Avi Melamed, who is also an expert in Arab affairs, said balancing hostage rescue and avoiding civilian casualties in Gaza will be a tough task for Israeli forces
It is a ‘Catch-22’ situation for Israel if it sends troops into Gaza, which is densely populated and where dozens of Israeli citizens are believed to be held hostage by Hamas militants, a former Israeli intelligence officer said.
A ground offensive will increase the risks to the hostages while also giving Israeli forces the location of those citizens and soldiers kidnapped by Hamas, Avi Melamed, who has served in intelligence field positions for Israel, told The National.
Israel has ordered more than a million people from northern Gaza to flee to the south ahead of an imminent ground offensive into the Hamas territory, which the UN said “defies the rules of war and basic humanity.”
It follows a surprise October 7 attack by Hamas into Israel, killing about 1,300 people, mostly civilians. Israel responded with a ferocious bombardment of the heavily populated Gaza enclave, home to 2.3 million people, killing at least 2,200 people, also mostly civilians.
“When Israel is present on the ground, it will have accurate information and intelligence to find where the hostages are and in what condition,” said Mr Melamed, who is the author of the book Inside the Middle East.
“But we are also aware that the ground operation also could increase the chances of jeopardy for hostages.”
In the past if Israel avoided ground invasion because of concerns about casualties among Israeli soldiers, he said, but this time, the story is “totally different.”
Israel lost 67 soldiers and suffered hundreds wounded during the last major ground incursion into Gaza, in 2014.
“It is no longer relevant because the Israeli army has already lost hundreds of soldiers and civilians,” he said of the attack by Hamas, which killed 264 soldiers.
Israel said more than 1,000 Hamas fighters were killed in the fighting.
“Israel is determined to destroy Hamas’s and (Palestinian) Islamic Jihad’s military and organisational capacities. And wipe it out completely from Gaza so that they will not play a disruptive role in Gaza and in the wider region.”
Gaza tunnels will aid Hamas
Military analysts think a ground offensive would mean maximum casualties on both sides, but the extensive network of tunnels dug by Hamas will come to their aid.
Riyadh Kahwaji, a UAE-based security and defence analyst, told The National that a ground offensive is “very risky” for Israelis.
“Gaza is known to have a lot of tunnels which they (Israelis) don’t know the details about. This will enable Hamas fighters to move without Israeli soldiers spotting them, and strike.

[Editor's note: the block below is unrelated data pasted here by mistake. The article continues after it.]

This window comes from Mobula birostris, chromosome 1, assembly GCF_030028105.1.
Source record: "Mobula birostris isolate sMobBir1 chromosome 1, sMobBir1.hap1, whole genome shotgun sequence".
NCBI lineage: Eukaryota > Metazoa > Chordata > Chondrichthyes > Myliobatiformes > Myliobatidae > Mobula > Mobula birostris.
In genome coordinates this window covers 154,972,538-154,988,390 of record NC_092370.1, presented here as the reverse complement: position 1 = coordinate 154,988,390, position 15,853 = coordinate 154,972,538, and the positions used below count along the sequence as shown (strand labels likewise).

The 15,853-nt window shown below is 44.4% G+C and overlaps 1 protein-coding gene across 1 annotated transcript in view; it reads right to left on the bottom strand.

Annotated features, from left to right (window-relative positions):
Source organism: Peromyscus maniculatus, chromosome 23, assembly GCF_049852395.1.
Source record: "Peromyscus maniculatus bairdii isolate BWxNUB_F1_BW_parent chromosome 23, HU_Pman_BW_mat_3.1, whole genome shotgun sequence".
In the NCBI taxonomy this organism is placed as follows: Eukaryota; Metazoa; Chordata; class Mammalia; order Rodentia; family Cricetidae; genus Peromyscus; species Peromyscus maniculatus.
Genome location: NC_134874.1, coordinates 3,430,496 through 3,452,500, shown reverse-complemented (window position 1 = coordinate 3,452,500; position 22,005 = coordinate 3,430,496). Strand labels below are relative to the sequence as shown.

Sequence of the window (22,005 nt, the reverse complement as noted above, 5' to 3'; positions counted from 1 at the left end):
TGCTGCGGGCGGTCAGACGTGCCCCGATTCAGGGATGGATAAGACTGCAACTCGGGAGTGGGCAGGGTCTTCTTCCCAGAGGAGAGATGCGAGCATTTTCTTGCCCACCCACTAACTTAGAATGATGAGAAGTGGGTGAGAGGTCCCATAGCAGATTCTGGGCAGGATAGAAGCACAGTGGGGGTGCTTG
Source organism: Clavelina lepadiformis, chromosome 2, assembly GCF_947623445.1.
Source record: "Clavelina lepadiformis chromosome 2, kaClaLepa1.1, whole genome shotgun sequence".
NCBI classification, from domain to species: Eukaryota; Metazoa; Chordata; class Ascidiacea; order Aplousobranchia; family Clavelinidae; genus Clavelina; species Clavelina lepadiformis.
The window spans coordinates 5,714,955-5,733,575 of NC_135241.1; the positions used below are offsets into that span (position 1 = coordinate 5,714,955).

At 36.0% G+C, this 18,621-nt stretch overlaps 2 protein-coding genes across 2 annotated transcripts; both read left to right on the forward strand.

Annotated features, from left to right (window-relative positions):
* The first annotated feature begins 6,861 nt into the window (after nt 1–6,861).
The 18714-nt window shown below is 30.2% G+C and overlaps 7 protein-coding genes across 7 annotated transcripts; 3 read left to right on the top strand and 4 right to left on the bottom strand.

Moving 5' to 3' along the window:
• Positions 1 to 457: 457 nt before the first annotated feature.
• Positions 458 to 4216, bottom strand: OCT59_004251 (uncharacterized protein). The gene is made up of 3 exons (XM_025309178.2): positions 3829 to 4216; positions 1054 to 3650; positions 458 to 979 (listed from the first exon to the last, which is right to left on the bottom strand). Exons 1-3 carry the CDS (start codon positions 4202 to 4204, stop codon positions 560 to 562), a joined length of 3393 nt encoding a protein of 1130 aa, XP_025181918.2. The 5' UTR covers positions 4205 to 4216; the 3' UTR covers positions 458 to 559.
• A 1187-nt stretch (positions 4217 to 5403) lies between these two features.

“Invading a city means, street-to-street and door-to-door fighting where Hamas is strongly entrenched. They are experienced guerrilla fighters and have shown sophistication in their use of weapons, anti-tank, rockets and drones,” said Mr Kahwaji.
To reduce the casualties, he said its is likely Israelis will be “pounding everything”.
“They will be using a scorched earth tactic. So, it will be horrendous and utter destruction of Gaza, and civilians in the area will pay a heavy price. It is going to be really ugly for both sides.”
Civilian casualties the biggest challenge
While going ahead with a ground offensive, Israel will have to try to minimise as much as possible death and injury to civilians, according to Mr Melamed.
“And we know that Hamas is using civilians in Gaza as a human shield, so that will make the ground offensive a complex task,” he said.
Hence, a significant component of Israel’s military planning before a ground invasion, he said, will include how to take care of people of the Gaza Strip.
“So, I would expect for example, that Israel will very quickly ensure a humanitarian corridor that will enable the civilians that are not involved in the fight to move to safer areas.”
If the Iran-backed Hezbollah becomes directly involved in the Gaza conflict, Mr Melamed said it can cause “severe damage to Israel.”
“Hezbollah’s military capabilities have doubled or even quadrupled in the last few years. All these rockets, missiles and drones and special units they have, that can storm into Israeli territories, this is a significant threat.”
Hezbollah is thought to possess about 150,000 rockets and missiles, around 10 times what they possessed in the last Israel-Hezbollah war in 2006 – if estimates are correct.
But considering the stern warning from the US and the severe economic and political situation in Lebanon, he said Hezbollah may not decide on full-scale war.
“In the current conditions, I think that the Hezbollah will be hesitant.”
After the complete elimination of Hamas and dismantling of its military infrastructure and organisational capacity, Mr Melamed said Israel will not be interested in staying in the enclave, from where it pulled out its forces in 2005.
“Of course, Israel does not want to stay in Gaza forever. Hamas has to be made irrelevant in the sense that it will not be any more able to dictate the agenda of Gaza Strip, the agenda of Israel, and the agenda of the region. That is the main objective.”
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